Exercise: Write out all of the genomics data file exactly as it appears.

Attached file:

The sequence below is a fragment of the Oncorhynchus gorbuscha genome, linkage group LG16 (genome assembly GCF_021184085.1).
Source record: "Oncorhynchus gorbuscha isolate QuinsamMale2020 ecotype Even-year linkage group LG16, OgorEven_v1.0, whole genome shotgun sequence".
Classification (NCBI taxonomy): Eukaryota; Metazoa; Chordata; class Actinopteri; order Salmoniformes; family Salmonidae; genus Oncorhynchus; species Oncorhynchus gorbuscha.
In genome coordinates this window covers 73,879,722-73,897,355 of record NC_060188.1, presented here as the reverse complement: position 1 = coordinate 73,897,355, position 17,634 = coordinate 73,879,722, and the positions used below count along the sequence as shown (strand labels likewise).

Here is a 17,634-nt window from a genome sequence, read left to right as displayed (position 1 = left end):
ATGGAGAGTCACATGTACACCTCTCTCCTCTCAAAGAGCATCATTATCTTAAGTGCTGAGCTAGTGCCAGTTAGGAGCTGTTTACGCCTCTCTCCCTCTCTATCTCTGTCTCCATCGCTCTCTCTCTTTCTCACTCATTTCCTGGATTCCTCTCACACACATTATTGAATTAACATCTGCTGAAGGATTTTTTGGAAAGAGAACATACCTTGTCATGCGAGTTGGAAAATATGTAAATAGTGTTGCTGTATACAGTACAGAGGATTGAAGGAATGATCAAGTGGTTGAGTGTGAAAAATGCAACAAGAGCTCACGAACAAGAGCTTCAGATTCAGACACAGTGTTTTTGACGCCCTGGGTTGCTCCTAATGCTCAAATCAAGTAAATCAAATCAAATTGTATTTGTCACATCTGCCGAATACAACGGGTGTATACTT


The sequence below is a fragment of the Oncorhynchus gorbuscha genome, linkage group LG16 (genome assembly GCF_021184085.1).
Source record: "Oncorhynchus gorbuscha isolate QuinsamMale2020 ecotype Even-year linkage group LG16, OgorEven_v1.0, whole genome shotgun sequence".
Classification (NCBI taxonomy): Eukaryota; Metazoa; Chordata; class Actinopteri; order Salmoniformes; family Salmonidae; genus Oncorhynchus; species Oncorhynchus gorbuscha.
In genome coordinates this window covers 73,879,722-73,897,355 of record NC_060188.1, presented here as the reverse complement: position 1 = coordinate 73,897,355, position 17,634 = coordinate 73,879,722, and the positions used below count along the sequence as shown (strand labels likewise).

Here is a 17,634-nt window from a genome sequence, read left to right as displayed (position 1 = left end):
ATGGAGAGTCACATGTACACCTCTCTCCTCTCAAAGAGCATCATTATCTTAAGTGCTGAGCTAGTGCCAGTTAGGAGCTGTTTACGCCTCTCTCCCTCTCTATCTCTGTCTCCATCGCTCTCTCTCTTTCTCACTCATTTCCTGGATTCCTCTCACACACATTATTGAATTAACATCTGCTGAAGGATTTTTTGGAAAGAGAACATACCTTGTCATGCGAGTTGGAAAATATGTAAATAGTGTTGCTGTATACAGTACAGAGGATTGAAGGAATGATCAAGTGGTTGAGTGTGAAAAATGCAACAAGAGCTCACGAACAAGAGCTTCAGATTCAGACACAGTGTTTTTGACGCCCTGGGTTGCTCCTAATGCTCAAATCAAGTAAATCAAATCAAATTGTATTTGTCACATCTGCCGAATACAACGGGTGTATACTT